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What Is the Relationship between Corporate Culture and Performance?

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  • Written By: E. Reeder
  • Edited By: Angela B.
  • Last Modified Date: 06 December 2016
  • Copyright Protected:
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Corporate culture and performance are related because the more positive a company's environment is, the greater its performance may be in terms of profits and customer satisfaction. Businesses with negative or less than positive cultures, alternatively, are likely to suffer in overall performance. Corporations are capable of earning more profits when employees are highly invested in the company and feel like part of the team.

Employee morale can affect the performance of a company. A corporate setting in which low morale is prevalent might suffer from lowered performance in terms of customer service, lower profits and higher employee turnover. When employees do not feel valued and do not have a pleasant climate in which to work, they are much less likely to be productive or to work to improve themselves as employees and to increase corporate profits. This is one way in which corporate culture and performance are related.

Shared vision and buy-in also are affected by corporate culture and performance. Corporations that have cultures and organizational structures in which the opinions of every employee and other stakeholders, such as customers, are valued tend to have positive cultures, as well. When almost all employees, from part-time workers to mid-level management to executives share a common vision for the corporation and feel invested and responsible for the success of the business, performance is likely to stay at a high level. Performance can be measured by factors such as profit, market prominence and customer service ratings.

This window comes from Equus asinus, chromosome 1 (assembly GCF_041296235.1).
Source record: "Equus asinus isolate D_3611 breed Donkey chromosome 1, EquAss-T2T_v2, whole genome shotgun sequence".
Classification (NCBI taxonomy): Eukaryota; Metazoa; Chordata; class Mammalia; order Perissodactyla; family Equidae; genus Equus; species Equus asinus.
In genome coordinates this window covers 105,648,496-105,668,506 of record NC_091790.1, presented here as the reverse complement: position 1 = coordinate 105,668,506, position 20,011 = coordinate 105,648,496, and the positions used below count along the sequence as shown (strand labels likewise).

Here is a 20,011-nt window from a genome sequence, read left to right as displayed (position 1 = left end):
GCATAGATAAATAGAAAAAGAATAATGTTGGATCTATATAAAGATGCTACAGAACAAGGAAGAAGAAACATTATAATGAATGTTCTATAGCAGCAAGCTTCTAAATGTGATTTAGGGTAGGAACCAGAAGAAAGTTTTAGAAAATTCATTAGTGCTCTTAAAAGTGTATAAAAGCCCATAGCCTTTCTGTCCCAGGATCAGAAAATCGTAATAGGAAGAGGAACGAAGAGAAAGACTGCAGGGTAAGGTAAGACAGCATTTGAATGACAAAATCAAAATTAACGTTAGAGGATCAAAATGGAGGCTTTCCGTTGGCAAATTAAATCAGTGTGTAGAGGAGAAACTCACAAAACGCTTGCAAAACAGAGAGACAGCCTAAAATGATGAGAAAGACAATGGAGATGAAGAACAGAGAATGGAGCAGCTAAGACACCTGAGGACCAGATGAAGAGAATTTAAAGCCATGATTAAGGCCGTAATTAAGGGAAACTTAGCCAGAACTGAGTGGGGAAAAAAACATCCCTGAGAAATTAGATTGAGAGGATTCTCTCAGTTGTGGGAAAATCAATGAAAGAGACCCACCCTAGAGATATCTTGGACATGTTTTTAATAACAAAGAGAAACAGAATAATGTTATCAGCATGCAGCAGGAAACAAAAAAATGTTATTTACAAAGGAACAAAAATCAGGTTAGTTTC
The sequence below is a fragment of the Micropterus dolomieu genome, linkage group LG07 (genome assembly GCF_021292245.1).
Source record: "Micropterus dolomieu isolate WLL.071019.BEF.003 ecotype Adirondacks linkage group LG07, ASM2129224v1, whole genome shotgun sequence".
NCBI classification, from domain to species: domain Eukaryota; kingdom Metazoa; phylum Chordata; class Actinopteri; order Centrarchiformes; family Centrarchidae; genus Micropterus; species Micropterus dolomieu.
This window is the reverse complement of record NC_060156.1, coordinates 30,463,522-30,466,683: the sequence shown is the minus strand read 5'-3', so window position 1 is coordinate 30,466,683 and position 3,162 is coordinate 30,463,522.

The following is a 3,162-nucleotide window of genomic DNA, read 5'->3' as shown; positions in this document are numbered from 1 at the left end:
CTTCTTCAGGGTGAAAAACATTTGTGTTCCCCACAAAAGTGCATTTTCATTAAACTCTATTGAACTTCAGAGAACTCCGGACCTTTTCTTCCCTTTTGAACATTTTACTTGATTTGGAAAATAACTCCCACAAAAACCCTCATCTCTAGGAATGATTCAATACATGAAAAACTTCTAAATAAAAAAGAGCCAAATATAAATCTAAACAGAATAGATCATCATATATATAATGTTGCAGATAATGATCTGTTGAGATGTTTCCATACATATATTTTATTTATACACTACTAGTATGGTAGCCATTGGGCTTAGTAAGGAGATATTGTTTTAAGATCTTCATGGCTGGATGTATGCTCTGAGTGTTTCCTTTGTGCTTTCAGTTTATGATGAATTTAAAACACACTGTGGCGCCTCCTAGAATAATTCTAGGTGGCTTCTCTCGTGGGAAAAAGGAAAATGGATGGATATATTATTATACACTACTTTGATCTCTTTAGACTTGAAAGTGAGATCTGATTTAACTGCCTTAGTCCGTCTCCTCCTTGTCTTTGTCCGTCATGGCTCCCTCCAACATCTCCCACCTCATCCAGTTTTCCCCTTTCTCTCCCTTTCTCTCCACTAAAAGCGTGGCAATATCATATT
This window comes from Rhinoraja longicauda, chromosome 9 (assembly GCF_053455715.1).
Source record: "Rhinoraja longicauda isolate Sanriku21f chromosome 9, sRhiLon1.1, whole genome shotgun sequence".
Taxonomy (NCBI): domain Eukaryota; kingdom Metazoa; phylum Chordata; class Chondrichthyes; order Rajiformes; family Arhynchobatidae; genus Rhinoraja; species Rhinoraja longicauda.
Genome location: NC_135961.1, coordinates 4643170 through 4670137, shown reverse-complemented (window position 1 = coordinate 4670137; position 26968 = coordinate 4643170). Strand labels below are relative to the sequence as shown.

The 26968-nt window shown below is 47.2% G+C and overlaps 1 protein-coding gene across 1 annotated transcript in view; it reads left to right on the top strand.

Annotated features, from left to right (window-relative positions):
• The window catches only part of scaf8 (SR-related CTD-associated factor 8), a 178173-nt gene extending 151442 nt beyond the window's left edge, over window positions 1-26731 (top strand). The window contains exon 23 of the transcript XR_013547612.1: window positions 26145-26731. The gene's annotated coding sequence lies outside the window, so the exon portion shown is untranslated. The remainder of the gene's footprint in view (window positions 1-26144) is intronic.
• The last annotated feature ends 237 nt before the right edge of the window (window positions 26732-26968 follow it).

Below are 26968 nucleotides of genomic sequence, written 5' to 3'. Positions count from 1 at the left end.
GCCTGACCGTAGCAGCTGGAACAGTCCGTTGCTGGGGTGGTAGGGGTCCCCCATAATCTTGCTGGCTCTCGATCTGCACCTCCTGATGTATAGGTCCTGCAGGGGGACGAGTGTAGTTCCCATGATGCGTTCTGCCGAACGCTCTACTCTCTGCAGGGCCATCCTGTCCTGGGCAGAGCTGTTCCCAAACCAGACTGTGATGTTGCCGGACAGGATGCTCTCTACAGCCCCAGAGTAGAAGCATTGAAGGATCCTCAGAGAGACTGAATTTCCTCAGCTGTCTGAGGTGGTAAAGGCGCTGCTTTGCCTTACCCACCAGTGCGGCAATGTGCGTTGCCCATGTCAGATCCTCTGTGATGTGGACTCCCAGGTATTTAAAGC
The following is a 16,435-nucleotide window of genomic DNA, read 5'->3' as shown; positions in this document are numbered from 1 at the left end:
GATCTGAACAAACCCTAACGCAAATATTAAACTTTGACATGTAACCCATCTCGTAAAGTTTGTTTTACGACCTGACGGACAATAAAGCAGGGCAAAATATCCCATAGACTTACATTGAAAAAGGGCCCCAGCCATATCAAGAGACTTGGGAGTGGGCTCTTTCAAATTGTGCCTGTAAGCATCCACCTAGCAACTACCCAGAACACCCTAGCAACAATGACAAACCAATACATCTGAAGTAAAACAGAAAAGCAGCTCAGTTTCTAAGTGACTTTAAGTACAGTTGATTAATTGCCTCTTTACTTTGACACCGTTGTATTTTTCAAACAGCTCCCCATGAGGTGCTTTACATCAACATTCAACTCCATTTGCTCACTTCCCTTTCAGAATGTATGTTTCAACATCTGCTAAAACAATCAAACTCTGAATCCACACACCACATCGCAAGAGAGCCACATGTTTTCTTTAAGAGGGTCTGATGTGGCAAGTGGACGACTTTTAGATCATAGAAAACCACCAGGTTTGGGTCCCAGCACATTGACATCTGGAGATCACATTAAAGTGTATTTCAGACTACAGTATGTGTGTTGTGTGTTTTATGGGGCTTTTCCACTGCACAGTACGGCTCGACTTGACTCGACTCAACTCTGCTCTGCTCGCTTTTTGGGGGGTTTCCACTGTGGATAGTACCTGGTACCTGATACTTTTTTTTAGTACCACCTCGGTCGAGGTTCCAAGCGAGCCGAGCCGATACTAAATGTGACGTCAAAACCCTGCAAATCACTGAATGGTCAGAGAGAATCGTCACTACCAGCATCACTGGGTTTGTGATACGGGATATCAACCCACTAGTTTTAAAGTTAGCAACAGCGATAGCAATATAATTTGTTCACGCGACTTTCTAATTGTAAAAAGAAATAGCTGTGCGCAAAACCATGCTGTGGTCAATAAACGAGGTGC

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A corporate environment with a negative culture could be identified in several ways. All decisions might be made at the top levels of management, and orders might be expected to be carried out without question. Dedication, hard work, loyalty and obedience would be expected in an environment such as this, though it would not be properly recognized or rewarded. Employee absenteeism and turnover might be high. Customer concerns and complaints might not be a high priority, while a focus on profit at the expense of employees and customers might be prevalent.

A positive corporate culture and performance that corresponds might be present in an environment where employees genuinely want to come to work and truly care about the needs and concerns of their clients. Some companies are attentive to the needs of their workers and provide adequate vacation, a focus on balancing work and family, and flexibility in making decisions. In a corporation such as this, employees would not be micromanaged but would be entrusted with the responsibility to do their best and to make decisions in the best interest of the company. Work environments such as this, which could be considered enjoyable, would likely result in heightened performance.

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